The town of Bedford, Maine is dying, little by little. The paper mill is closed; families are leaving looking for better lives; the kids that live theThe town of Bedford, Maine is dying, little by little. The paper mill is closed; families are leaving looking for better lives; the kids that live there cannot wait to graduate high school and get out. Liz Marley is one of those girls hoping to leave behind her family and sister Susan. Susan is the specter of the town; wandering around, not speaking to anyone and somehow invading the thoughts of all the people in the town. When Susan falls to her death in a terrible accident all the dark secrets of Bedford and its inhabitants begin to come out; the dead start to rise and madness is taking over little by little.
I don’t read much horror anymore, but The Keeper sounded promising and it was a freebie for Kindle. It actually started out quite well, reminiscent of Stephen King’s early novels set in small town Maine; unfortunately somewhere about halfway through the storyline became too violent, too choppy and at times in the midst of all that too boring with a lot of repetition and far too much detail. The biggest problem for me is that I didn’t care about most of the people in the book, whenever I felt a connection is was too fleeting and soon I just wanted to get to the end, which unsurprisingly was anti-climatic. I rated it two stars because it did start out well and since it is a debut maybe future books will be better; I like to give new authors the benefit of a doubt.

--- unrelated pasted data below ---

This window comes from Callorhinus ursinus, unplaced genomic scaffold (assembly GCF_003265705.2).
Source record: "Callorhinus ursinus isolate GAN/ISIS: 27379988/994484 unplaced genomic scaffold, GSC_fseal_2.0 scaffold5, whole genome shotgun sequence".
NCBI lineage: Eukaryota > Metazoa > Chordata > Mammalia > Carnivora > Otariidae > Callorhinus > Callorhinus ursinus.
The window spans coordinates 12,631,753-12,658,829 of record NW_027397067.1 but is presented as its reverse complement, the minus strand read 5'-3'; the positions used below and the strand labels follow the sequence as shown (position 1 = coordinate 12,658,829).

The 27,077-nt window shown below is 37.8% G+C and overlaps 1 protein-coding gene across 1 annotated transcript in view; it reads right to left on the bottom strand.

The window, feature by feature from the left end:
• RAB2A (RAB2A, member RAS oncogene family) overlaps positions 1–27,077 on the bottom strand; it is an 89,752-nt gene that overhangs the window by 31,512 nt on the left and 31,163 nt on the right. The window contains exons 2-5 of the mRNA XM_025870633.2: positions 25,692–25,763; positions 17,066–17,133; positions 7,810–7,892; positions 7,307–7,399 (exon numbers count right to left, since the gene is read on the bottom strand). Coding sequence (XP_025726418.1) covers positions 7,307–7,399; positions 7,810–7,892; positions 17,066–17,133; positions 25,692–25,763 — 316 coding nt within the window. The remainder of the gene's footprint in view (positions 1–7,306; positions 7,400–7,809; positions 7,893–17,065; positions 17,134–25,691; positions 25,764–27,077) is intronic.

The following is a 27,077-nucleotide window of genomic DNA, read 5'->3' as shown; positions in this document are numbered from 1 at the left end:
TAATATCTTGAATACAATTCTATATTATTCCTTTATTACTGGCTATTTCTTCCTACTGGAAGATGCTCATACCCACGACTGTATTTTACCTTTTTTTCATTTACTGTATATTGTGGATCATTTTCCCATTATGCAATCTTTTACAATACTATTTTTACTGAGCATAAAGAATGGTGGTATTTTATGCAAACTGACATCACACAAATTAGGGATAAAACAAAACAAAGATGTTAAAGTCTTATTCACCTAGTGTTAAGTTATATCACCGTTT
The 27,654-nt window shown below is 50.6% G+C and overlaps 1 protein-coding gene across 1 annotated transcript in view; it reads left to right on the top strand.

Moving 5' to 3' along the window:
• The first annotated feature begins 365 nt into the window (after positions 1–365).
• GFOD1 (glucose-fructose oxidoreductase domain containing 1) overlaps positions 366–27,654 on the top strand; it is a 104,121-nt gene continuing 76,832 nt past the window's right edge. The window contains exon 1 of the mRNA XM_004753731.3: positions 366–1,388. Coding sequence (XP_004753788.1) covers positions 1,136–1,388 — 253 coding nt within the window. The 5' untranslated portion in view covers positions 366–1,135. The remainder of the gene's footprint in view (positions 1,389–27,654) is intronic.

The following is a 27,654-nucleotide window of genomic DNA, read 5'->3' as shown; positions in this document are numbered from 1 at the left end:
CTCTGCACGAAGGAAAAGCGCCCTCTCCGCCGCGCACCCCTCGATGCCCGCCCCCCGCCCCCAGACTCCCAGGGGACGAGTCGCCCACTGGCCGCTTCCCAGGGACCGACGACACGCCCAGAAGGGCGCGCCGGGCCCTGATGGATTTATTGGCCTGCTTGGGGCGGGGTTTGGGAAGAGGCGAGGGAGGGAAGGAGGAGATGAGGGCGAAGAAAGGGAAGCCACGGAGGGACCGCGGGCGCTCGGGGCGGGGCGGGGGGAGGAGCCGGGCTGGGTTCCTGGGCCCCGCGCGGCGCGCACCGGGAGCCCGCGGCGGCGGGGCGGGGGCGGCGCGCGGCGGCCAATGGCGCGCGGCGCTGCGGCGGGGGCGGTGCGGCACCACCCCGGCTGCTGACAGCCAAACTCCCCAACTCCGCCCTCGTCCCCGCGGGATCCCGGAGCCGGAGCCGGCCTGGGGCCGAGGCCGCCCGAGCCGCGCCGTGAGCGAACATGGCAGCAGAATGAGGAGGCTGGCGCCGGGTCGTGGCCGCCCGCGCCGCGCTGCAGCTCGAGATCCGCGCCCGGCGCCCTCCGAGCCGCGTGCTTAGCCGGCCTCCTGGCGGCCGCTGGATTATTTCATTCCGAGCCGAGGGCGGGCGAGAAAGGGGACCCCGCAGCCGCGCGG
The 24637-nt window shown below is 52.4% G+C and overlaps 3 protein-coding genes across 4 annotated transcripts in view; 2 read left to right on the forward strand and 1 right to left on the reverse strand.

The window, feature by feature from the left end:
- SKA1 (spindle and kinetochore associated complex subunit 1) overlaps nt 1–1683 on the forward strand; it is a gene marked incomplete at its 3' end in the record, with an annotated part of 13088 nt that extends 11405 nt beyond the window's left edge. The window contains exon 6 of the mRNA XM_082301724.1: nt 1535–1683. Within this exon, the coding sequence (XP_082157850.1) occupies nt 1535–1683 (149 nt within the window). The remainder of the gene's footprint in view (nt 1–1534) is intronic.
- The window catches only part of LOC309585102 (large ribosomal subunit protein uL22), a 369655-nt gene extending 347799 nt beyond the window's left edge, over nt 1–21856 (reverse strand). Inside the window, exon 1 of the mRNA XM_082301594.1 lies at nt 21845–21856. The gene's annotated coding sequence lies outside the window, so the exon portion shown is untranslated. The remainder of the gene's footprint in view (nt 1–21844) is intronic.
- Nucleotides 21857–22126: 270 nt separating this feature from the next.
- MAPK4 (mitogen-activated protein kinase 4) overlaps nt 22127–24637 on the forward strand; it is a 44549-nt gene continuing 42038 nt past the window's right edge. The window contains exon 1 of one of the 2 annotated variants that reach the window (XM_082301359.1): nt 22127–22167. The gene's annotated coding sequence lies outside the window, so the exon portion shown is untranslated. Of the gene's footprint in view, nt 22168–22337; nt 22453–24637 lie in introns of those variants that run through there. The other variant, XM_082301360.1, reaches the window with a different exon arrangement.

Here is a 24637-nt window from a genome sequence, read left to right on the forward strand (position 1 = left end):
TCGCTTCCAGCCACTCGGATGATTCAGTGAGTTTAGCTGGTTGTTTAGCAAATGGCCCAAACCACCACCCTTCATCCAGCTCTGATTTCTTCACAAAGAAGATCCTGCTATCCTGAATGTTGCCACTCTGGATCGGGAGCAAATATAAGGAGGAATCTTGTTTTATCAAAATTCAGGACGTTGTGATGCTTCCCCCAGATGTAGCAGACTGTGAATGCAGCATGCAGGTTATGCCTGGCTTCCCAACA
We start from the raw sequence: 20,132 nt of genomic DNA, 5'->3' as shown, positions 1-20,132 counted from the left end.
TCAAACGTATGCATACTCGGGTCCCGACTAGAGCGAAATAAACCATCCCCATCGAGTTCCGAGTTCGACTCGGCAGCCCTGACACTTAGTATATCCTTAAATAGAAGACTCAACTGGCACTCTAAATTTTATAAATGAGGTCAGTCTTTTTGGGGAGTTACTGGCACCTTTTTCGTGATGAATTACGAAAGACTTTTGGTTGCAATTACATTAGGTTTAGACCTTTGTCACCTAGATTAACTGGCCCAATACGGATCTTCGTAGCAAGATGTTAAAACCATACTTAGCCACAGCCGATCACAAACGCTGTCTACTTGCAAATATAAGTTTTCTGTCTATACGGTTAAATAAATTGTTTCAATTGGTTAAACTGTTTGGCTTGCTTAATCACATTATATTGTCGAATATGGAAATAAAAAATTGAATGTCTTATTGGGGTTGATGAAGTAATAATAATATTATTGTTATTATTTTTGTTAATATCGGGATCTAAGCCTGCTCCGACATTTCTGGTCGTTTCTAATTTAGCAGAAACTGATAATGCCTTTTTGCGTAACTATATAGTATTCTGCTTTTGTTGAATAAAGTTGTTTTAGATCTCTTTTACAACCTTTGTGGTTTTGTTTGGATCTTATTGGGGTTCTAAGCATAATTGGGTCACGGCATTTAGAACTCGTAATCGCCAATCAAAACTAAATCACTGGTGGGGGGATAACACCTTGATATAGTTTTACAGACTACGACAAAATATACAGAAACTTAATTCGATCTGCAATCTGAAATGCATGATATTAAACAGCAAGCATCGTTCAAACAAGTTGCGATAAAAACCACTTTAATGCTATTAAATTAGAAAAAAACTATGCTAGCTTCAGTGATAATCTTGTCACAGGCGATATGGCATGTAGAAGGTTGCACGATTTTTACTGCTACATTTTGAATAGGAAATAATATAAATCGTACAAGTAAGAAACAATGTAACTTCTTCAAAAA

I’ve read two of Moran’s other books and enjoyed them very much and have now gone back to her debut novel, Nefertiti, and I am happy to say that it diI’ve read two of Moran’s other books and enjoyed them very much and have now gone back to her debut novel, Nefertiti, and I am happy to say that it did not disappoint.
While the title of the book is Nefertiti, the book is told entirely from the point of view of the Queen’s younger sister Mutnodjmet. When Nefertiti is married to the young new Pharaoh Amenhotep it is hoped that she will be able to rein in some of his more outrageous ideas. But the young Queen is soon swept up in the powerful position of the Pharaoh’s Chief wife.
Munodjmet, known as Mutny, is the Queen’s chief confident and Nefertiti often demands her presence and involvement in the intrigues and plotting that occurs in the royal court. Mutny only wishes for a quiet life away from all the politics and infighting that surround court life. When a tragedy changes Mutny’s life she frees herself to live a quiet life only to be drawn back into the fray when the people begin to turn against Nefertiti and Akhenaton (formerly Amenhotep).
Moran knows how to draw you into a story and keep you there. She brings the world of Ancient Egypt to life. Her characters are believable, the plot absorbing and the relationship between the two very different sisters who nevertheless love each other was believable.
I’m not an expert on Egyptian history and I am sure there are many people who will question the veracity of a lot of what takes place in this novel. However I did spend some time looking into some of the history that is known and think that the author did a good job of weaving an interesting novel around the scarse facts that are known, creating a plausible story. The book is after all historical fiction and I thought Moran did a great job bringing these characters to life. ...more
Book No: 7 The fall of the Romanov’s has provided endless fascination among both authors and readers for many years. In this book Robert Alexander takeBook No: 7 The fall of the Romanov’s has provided endless fascination among both authors and readers for many years. In this book Robert Alexander takes a look at one of the lesser-known Romanov’s, Elizabeth, sister to the Czarina and wife of Grand Duke Serge of Russia. While the life of this princess is indeed interesting, the execution is not as interesting as I had hoped.